Do Progesterone Suppositories Cause Cramping?

Do Progesterone Suppositories Cause Cramping

Progesterone suppositories are commonly prescribed to women in certain situations, as part of fertility treatments or to support early pregnancy.

Even though they are widely used, patients often have questions about possible side effects. One common question is whether these suppositories can cause cramping. This is an important query as cramping can be concerning, particularly in early pregnancy.

In this article, we explore the possible side effects of progesterone suppositories, specifically whether they can cause cramping. We also aim to offer support and clear information for women going through fertility treatments or early pregnancy.

What Are The Progesterone Suppositories?

Progesterone suppositories is also known as endometrin or crinone are a type of hormonal medication often used in fertility treatments or to support the early stages of pregnancy.

They are inserted vaginally and absorbed directly into the lining of the uterus, providing a localized effect instead of affecting the whole body, which can reduce certain side effects.

Progesterone is a hormone that occurs naturally in the body. It is important for preparing the uterus for pregnancy and keeping it healthy. Some women who use progesterone suppositories may feel cramping as a side effect.

It’s important to note, however, that this is not a universal side effect and many women use these suppositories without any discomfort. The cramping may happen because the body is getting used to higher levels of progesterone or because of putting the suppository inside.

Progesterone vaginal side effects

If you experience signs of an allergic reaction like hives, trouble breathing, or swelling of your face, lips, tongue, or throat, seek immediate medical assistance.

Progesterone suppositories typically don’t cause severe side effects. However, some women may experience mild to moderate side effects, which include:

  • mild pelvic discomfort or cramping
  • breast tenderness or swelling
  • bloating, swelling in your hands or feet
  • dizziness or drowsiness
  • vaginal itching, burning, or discharge
  • feeling of nausea or vomiting
  • headaches
  • changes in mood or libido

Serious Side Effects

Though rare, progesterone suppositories can sometimes cause serious side effects.If you experience any of the following symptoms, it’s crucial to contact a healthcare provider right away:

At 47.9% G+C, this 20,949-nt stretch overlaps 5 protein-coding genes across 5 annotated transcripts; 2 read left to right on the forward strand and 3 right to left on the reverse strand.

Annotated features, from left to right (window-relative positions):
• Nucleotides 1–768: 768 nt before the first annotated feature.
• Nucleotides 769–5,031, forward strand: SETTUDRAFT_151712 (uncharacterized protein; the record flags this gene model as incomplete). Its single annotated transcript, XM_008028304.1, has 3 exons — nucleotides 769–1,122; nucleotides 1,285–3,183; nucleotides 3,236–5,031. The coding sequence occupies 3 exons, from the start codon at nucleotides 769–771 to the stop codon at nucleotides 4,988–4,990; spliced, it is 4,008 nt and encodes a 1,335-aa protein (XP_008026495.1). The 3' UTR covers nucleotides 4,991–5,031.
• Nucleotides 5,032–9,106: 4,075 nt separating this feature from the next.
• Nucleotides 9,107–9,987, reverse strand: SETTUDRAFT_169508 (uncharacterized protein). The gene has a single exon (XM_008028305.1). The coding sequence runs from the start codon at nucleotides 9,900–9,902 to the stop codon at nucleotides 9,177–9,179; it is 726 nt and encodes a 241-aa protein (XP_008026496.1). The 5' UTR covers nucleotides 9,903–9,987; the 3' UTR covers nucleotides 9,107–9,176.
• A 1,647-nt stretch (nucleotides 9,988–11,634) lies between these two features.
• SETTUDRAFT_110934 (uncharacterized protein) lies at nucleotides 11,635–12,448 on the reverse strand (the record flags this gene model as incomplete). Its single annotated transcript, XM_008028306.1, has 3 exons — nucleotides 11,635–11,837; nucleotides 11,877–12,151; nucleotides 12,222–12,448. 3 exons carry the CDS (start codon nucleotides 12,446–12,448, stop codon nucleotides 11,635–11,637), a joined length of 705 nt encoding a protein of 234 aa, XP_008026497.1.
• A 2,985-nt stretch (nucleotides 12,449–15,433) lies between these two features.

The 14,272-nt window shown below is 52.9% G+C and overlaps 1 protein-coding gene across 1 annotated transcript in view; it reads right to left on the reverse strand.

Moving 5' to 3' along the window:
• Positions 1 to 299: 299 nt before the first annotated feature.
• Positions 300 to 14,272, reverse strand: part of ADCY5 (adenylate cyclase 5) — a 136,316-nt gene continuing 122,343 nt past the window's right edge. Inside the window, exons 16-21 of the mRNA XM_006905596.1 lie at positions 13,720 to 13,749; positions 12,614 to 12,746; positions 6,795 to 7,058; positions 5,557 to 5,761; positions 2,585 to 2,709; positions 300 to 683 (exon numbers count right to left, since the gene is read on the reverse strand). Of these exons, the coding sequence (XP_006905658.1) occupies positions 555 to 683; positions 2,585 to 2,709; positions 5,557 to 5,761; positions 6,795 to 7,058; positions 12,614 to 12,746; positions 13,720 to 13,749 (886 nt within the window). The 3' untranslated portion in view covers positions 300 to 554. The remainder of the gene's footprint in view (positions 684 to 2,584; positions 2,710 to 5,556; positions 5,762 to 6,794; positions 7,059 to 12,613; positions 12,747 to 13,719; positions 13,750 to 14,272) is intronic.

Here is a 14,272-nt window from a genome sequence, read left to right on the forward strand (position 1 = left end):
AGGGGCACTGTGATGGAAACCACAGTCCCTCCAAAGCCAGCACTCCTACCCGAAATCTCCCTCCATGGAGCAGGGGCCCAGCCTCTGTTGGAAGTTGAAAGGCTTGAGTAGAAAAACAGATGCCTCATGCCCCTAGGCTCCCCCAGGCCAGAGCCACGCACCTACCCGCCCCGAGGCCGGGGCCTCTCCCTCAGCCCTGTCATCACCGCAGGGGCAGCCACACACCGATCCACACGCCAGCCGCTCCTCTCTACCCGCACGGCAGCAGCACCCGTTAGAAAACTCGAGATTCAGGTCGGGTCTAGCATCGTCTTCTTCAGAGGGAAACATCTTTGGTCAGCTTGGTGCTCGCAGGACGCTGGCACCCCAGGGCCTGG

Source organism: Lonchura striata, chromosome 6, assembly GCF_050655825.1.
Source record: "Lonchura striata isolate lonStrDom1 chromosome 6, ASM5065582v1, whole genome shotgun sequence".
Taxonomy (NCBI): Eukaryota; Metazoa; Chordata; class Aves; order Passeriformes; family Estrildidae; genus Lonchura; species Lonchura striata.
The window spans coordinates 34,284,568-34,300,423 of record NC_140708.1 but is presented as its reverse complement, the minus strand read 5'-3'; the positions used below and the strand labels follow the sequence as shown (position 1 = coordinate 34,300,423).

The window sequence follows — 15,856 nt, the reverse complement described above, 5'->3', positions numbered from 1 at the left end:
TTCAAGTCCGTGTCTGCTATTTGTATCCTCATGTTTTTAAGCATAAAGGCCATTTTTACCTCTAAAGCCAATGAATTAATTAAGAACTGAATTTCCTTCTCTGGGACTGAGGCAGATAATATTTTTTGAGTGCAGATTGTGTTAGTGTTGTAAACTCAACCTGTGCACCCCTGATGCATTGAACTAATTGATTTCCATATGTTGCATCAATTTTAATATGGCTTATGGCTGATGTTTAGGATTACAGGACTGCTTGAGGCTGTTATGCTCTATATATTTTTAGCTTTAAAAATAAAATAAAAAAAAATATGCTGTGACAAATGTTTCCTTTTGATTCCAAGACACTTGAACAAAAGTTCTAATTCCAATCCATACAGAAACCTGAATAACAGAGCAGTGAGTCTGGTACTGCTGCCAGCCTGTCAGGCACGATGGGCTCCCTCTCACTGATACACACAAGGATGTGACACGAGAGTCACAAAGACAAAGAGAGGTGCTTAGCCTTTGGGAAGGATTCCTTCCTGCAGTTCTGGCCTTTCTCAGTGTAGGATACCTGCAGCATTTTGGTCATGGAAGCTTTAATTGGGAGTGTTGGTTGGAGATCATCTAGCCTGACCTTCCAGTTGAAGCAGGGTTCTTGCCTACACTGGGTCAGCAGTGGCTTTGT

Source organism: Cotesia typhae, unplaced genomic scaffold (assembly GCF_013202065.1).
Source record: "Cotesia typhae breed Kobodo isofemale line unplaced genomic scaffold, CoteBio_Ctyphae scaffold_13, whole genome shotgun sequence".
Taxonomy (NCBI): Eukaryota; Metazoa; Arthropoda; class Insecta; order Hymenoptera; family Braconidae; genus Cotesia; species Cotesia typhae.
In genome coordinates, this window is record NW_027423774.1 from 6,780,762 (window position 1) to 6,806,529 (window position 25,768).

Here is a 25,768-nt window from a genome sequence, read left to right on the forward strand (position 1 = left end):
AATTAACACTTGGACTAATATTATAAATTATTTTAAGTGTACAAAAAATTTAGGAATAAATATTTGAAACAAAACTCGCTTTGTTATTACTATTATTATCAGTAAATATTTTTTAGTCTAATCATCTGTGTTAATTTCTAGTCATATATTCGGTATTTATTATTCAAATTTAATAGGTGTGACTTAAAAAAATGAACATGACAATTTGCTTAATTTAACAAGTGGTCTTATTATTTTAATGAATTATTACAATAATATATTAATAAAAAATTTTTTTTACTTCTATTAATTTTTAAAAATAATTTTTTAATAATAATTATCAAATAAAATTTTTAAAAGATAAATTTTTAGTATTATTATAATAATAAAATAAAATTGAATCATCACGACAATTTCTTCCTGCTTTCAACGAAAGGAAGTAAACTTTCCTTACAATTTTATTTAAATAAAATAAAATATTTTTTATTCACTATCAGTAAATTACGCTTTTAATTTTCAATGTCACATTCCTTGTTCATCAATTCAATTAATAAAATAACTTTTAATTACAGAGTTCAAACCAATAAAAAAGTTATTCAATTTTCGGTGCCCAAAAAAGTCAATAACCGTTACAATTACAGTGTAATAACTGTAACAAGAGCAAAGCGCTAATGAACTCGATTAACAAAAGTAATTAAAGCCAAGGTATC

• abnormal vaginal bleeding
  • severe abdominal pain or persistent cramping
  • unusual or severe mood swings or depression
  • yellowing of the skin or eyes (jaundice)
  • persistent nausea or vomiting
  • chest pain or shortness of breath
  • swelling of hands, ankles, or feet
  • severe headaches or migraines
  • dark urine or unusually colored stools

Keep in mind, that this list doesn’t cover all possible side effects, and there may be others. Make sure to consult your healthcare provider to confirm if this information applies to your specific situation.

Also Read: Progesterone Suppositories Side Effects vs Pregnancy Symptoms

Benefits of Progesterone Suppositories

These suppositories can help maintain and support the uterine lining, which is necessary for the successful implantation and growth of a fertilized egg.

For women with a history of recurrent miscarriages or whose progesterone levels are low, supplementation with progesterone suppositories can significantly increase the chances of a successful pregnancy.

Moreover, since these suppositories are applied locally, they minimize the widespread effects of progesterone which results in fewer side effects compared to other methods of administration.

However, it’s important to note that like all medications, progesterone suppositories should be used under the guidance of a medical professional.

If you’re thinking about using progesterone suppositories for fertility or during pregnancy, talk to your doctor about the pros and cons. This will help you get the right and safe treatment for your needs.

Do progesterone suppositories cause cramping?

Yes, progesterone suppositories can potentially cause cramping in some women, although it’s not a universal side effect.

The cramping can arise when the body gets used to higher levels of progesterone or in response to inserting the suppository.

This cramping is generally not a cause for concern and is often due to the body adjusting to the increased levels of the hormone. The application of the suppository can also cause temporary discomfort or cramping.

However, if the cramping is severe or persistent, this may be a sign of a more serious issue and should be immediately reported to a healthcare provider. Sometimes, severe cramping can be a sign of a more serious problem with progesterone suppositories, like an allergic reaction or an issue with the pregnancy.

Remember, while progesterone suppositories can cause cramping in some women, many others use them without experiencing this side effect.

It’s important to have open discussions with your healthcare provider about any discomfort or concerns you may experience while using progesterone suppositories.

Also Read: Does wegovy affect menstrual cycle? Uncover the Truth

Does progesterone cause cramping in early pregnancy?

In early pregnancy, progesterone levels naturally rise and this increase can sometimes cause mild cramping. According to the Medical News Today, this cramping is usually quite mild and nothing to be worried about.

However, if the cramping becomes severe, or is accompanied by other symptoms like bleeding or severe pelvic pain. This could be a sign of a more serious problem, such as an ectopic pregnancy or miscarriage, and should be immediately reported to your healthcare provider.

Progesterone is important for a healthy pregnancy. It helps the uterus get ready for the fertilized egg and keeps the uterine lining during pregnancy. However, artificial supplementation of progesterone in the case of progesterone suppositories – can cause side effects, including cramping, in some women.

It’s worth noting that not all women experience cramping due to progesterone in early pregnancy. Each individual’s response to hormonal changes and treatments is unique. If you have concerns about cramping or any other symptoms, it’s best to consult your healthcare provider.

How should I use progesterone vaginal?

To use progesterone vaginal suppositories, carefully follow the instructions provided by your doctor. Here are some general steps you might need to follow.

Always wash your hands thoroughly before handling the suppository as this can help prevent infection.